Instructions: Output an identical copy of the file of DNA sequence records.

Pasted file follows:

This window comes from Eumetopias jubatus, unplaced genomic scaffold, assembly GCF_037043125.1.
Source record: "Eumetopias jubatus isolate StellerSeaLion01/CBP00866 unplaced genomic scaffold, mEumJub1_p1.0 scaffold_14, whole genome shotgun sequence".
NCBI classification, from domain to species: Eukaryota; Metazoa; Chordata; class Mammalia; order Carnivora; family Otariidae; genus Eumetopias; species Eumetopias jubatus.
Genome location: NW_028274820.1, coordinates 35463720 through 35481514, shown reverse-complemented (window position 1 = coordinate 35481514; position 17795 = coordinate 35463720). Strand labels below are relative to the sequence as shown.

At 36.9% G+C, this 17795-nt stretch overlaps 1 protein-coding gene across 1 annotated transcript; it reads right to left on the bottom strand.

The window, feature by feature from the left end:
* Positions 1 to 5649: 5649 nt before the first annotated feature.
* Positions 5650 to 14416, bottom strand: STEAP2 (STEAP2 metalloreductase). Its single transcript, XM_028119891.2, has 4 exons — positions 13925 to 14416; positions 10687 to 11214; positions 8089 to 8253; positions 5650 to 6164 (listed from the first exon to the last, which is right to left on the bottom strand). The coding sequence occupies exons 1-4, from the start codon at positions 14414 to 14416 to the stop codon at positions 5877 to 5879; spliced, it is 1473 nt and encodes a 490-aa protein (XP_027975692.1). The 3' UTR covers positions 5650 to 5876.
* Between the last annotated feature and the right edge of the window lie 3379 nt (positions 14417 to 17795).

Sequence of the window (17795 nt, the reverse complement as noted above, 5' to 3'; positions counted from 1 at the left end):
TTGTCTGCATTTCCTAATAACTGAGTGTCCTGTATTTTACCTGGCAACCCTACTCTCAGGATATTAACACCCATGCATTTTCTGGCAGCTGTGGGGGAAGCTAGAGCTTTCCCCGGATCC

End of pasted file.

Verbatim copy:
This window comes from Eumetopias jubatus, unplaced genomic scaffold, assembly GCF_037043125.1.
Source record: "Eumetopias jubatus isolate StellerSeaLion01/CBP00866 unplaced genomic scaffold, mEumJub1_p1.0 scaffold_14, whole genome shotgun sequence".
NCBI classification, from domain to species: Eukaryota; Metazoa; Chordata; class Mammalia; order Carnivora; family Otariidae; genus Eumetopias; species Eumetopias jubatus.
Genome location: NW_028274820.1, coordinates 35463720 through 35481514, shown reverse-complemented (window position 1 = coordinate 35481514; position 17795 = coordinate 35463720). Strand labels below are relative to the sequence as shown.

At 36.9% G+C, this 17795-nt stretch overlaps 1 protein-coding gene across 1 annotated transcript; it reads right to left on the bottom strand.

The window, feature by feature from the left end:
* Positions 1 to 5649: 5649 nt before the first annotated feature.
* Positions 5650 to 14416, bottom strand: STEAP2 (STEAP2 metalloreductase). Its single transcript, XM_028119891.2, has 4 exons — positions 13925 to 14416; positions 10687 to 11214; positions 8089 to 8253; positions 5650 to 6164 (listed from the first exon to the last, which is right to left on the bottom strand). The coding sequence occupies exons 1-4, from the start codon at positions 14414 to 14416 to the stop codon at positions 5877 to 5879; spliced, it is 1473 nt and encodes a 490-aa protein (XP_027975692.1). The 3' UTR covers positions 5650 to 5876.
* Between the last annotated feature and the right edge of the window lie 3379 nt (positions 14417 to 17795).

Sequence of the window (17795 nt, the reverse complement as noted above, 5' to 3'; positions counted from 1 at the left end):
TTGTCTGCATTTCCTAATAACTGAGTGTCCTGTATTTTACCTGGCAACCCTACTCTCAGGATATTAACACCCATGCATTTTCTGGCAGCTGTGGGGGAAGCTAGAGCTTTCCCCGGATCC